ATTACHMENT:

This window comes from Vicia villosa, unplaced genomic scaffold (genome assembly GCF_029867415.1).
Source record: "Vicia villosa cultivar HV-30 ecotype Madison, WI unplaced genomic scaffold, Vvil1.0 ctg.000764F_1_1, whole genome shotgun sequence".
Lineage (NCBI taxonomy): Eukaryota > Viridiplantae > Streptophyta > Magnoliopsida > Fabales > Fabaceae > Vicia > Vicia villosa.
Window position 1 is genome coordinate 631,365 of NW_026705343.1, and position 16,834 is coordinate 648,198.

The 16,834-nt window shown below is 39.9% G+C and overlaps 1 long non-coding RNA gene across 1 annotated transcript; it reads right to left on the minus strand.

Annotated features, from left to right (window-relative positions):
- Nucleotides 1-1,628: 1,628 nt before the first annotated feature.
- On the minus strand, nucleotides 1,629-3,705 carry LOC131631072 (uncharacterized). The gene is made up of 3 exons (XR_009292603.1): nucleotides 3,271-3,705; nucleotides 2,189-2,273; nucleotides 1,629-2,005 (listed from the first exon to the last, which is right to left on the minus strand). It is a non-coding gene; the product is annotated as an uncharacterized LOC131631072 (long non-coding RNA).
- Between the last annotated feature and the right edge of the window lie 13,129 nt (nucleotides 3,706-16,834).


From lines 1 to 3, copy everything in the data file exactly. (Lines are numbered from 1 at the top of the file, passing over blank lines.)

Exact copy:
This window comes from Vicia villosa, unplaced genomic scaffold (genome assembly GCF_029867415.1).
Source record: "Vicia villosa cultivar HV-30 ecotype Madison, WI unplaced genomic scaffold, Vvil1.0 ctg.000764F_1_1, whole genome shotgun sequence".
Lineage (NCBI taxonomy): Eukaryota > Viridiplantae > Streptophyta > Magnoliopsida > Fabales > Fabaceae > Vicia > Vicia villosa.